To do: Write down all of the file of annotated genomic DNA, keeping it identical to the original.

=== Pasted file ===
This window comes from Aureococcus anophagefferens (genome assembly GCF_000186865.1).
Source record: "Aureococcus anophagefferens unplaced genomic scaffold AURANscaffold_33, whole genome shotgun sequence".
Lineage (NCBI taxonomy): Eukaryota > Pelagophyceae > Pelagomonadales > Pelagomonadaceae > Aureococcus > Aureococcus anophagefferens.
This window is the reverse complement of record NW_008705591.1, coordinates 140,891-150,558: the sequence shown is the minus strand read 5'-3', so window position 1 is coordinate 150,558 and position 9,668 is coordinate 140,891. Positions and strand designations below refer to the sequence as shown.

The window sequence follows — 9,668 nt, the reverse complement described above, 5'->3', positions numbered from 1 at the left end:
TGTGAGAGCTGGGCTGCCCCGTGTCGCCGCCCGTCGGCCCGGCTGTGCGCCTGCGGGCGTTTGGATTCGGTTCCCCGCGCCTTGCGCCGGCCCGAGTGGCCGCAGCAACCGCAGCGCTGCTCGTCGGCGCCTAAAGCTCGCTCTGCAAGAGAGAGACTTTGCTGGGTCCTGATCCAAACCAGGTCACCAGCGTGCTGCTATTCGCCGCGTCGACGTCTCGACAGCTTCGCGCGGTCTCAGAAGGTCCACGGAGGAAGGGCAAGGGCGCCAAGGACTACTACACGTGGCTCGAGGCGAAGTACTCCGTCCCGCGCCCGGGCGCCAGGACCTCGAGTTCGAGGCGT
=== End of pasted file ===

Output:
This window comes from Aureococcus anophagefferens (genome assembly GCF_000186865.1).
Source record: "Aureococcus anophagefferens unplaced genomic scaffold AURANscaffold_33, whole genome shotgun sequence".
Lineage (NCBI taxonomy): Eukaryota > Pelagophyceae > Pelagomonadales > Pelagomonadaceae > Aureococcus > Aureococcus anophagefferens.
This window is the reverse complement of record NW_008705591.1, coordinates 140,891-150,558: the sequence shown is the minus strand read 5'-3', so window position 1 is coordinate 150,558 and position 9,668 is coordinate 140,891. Positions and strand designations below refer to the sequence as shown.

The window sequence follows — 9,668 nt, the reverse complement described above, 5'->3', positions numbered from 1 at the left end:
TGTGAGAGCTGGGCTGCCCCGTGTCGCCGCCCGTCGGCCCGGCTGTGCGCCTGCGGGCGTTTGGATTCGGTTCCCCGCGCCTTGCGCCGGCCCGAGTGGCCGCAGCAACCGCAGCGCTGCTCGTCGGCGCCTAAAGCTCGCTCTGCAAGAGAGAGACTTTGCTGGGTCCTGATCCAAACCAGGTCACCAGCGTGCTGCTATTCGCCGCGTCGACGTCTCGACAGCTTCGCGCGGTCTCAGAAGGTCCACGGAGGAAGGGCAAGGGCGCCAAGGACTACTACACGTGGCTCGAGGCGAAGTACTCCGTCCCGCGCCCGGGCGCCAGGACCTCGAGTTCGAGGCGT